Eggs, coffee and air fares hit by biggest price rises as inflation reaches a 41-year high
The price of eggs has jumped by more a third in the past year, while coffee is up 29% – far more than the average rate of inflation.
As inflation hit a 41-year high of 8.6% in May, some items are feeling the heat more than others, with the cost of eggs, air travel and coffee all soaring.
A further rise last month after a dip in April dashed hoped that increases had peaked.
Consumer Prices Index (CPI) data from the Bureau for Labor Statistics show some items have increased by more than 50% in the last year.
Products using gasoline have had the fastest price rises in the past year, tied to tight energy supplies as prices at the pump reach historic levels, with unleaded gas up by half since May 2021.
But some everyday essentials, particularly some breakfast favorites, have also increased by much more than the 8.6% average, underlining the strain on consumers' wallets.
The price of eggs rose 36.2% in the last year, instant coffee increased by 28.9%, while the price of margarine has gone up by 25.4%.
Meanwhile, air fares are up by 38.8% in the past 12 months as rising demand for travel combines with high fuel costs and labor shortages.
Retailers including Target and Walmart are dealing with too much stock, which are expected to lead to discounting. However, both still expect to pass rising costs onto customers.
Other companies also plan to raise prices to combat their own higher costs. In a memo to retailers seen by The Wall Street Journal, Kraft Heinz's chief sales officer Cory Onell said rising costs would force further price hikes for its products.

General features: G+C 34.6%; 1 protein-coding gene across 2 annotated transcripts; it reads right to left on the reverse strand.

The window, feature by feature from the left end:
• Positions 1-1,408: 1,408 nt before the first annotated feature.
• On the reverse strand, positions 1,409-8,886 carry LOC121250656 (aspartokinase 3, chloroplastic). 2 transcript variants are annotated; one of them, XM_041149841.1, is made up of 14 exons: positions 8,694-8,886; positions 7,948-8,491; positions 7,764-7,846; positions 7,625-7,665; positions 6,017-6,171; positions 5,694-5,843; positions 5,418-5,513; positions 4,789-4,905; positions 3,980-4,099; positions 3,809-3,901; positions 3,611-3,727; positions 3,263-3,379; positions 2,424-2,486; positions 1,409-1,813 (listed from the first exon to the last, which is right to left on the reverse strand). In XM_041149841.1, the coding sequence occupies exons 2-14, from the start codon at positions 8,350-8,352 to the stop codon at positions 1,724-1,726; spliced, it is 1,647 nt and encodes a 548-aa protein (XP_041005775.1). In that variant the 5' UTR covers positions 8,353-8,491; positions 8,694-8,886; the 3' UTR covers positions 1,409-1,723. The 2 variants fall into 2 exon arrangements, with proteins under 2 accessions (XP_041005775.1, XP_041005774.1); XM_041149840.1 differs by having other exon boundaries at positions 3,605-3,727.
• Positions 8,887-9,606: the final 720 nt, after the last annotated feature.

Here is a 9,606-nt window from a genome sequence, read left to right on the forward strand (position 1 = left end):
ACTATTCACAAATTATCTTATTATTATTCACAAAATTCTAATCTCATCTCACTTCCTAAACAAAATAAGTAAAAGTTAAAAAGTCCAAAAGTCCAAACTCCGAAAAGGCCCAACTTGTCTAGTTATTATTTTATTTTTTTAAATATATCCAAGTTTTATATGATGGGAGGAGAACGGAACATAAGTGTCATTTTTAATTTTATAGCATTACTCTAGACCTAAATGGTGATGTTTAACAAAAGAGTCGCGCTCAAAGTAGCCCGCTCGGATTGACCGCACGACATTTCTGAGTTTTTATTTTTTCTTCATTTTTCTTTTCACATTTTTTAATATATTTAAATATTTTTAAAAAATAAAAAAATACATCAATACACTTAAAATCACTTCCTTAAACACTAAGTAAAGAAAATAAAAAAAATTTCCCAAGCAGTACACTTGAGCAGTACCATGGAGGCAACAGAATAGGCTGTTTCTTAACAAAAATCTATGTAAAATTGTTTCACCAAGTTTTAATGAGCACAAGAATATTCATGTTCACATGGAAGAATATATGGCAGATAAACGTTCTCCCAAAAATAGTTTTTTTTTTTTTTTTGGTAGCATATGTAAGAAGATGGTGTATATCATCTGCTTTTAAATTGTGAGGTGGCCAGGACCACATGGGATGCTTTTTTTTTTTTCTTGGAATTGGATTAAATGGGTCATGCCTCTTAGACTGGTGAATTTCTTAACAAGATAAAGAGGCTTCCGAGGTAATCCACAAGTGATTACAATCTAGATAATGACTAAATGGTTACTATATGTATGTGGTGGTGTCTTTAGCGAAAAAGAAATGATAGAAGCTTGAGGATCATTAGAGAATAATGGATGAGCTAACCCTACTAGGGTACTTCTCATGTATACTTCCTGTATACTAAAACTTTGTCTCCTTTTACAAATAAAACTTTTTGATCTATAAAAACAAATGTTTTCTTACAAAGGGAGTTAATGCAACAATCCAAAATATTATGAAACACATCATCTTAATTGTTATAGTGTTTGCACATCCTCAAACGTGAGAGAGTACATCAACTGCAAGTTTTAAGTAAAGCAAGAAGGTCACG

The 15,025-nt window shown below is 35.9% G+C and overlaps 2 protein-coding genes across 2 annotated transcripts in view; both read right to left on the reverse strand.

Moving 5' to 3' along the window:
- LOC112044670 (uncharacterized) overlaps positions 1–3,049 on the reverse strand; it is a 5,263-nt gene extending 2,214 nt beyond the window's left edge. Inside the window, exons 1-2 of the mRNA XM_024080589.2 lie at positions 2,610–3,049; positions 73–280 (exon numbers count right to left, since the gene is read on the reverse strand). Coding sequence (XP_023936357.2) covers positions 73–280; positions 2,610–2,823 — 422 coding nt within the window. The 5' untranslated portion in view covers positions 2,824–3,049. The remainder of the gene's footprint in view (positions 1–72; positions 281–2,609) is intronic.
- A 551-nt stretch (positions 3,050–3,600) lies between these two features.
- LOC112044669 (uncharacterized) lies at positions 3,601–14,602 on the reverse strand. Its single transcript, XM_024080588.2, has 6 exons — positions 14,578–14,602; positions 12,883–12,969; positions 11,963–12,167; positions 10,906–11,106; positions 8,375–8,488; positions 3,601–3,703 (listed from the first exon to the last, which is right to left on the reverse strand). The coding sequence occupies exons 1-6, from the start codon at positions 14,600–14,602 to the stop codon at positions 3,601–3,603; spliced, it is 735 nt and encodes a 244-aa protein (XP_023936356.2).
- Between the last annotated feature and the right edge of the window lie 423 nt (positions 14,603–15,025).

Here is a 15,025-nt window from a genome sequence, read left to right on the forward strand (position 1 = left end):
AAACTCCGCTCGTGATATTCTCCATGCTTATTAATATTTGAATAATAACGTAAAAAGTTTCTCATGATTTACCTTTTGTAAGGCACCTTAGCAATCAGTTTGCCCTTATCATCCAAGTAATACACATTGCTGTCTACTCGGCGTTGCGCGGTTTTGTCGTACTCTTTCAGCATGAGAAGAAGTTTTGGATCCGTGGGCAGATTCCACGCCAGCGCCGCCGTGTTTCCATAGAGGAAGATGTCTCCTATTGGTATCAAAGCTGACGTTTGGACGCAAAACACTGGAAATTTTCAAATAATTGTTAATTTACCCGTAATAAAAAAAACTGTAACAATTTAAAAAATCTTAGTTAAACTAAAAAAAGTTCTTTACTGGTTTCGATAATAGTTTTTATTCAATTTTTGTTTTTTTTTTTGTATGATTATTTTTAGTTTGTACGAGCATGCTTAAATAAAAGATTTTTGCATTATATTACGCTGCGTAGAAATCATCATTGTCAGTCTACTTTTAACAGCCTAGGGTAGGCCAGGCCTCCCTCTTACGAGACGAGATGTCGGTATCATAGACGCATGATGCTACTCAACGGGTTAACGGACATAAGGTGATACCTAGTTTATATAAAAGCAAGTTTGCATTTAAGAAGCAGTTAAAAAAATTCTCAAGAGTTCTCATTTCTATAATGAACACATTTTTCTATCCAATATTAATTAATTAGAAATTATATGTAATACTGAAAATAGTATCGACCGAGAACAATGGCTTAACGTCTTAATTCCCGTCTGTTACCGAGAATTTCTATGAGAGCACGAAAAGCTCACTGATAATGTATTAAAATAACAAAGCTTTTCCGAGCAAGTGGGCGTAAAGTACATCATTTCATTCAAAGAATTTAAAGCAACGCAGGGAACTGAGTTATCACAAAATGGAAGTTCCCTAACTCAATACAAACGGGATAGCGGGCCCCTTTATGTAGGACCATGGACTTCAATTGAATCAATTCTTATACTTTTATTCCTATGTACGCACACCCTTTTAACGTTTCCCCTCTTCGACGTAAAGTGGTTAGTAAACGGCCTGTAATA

McDonald's head of international business, Ian Borden, said at an investor conference that the fast-food chain was studying the impact of price rises in stores and their effects on consumer demand.
Yet some items have become cheaper in the past year. The average price of televisions fell by more than 10%, while the price of smartphones is down by more than 20%.
The Federal Reserve is raising interest rates in a bid to combat inflation, but some economists fear the economy will be pushed into a recession or suffer from stagflation as a result.
The force of inflationary effects has also varied across the US. In Tampa, rises jumped by an average of 11.3% in May, compared with just 6.3% in New York.
A Florida economist told Insider in May this was largely due to high demand for housing in Tampa, with house sales accounting for 40% of the inflation measure, as well as transport, with Floridians more dependent on car travel than areas like New York.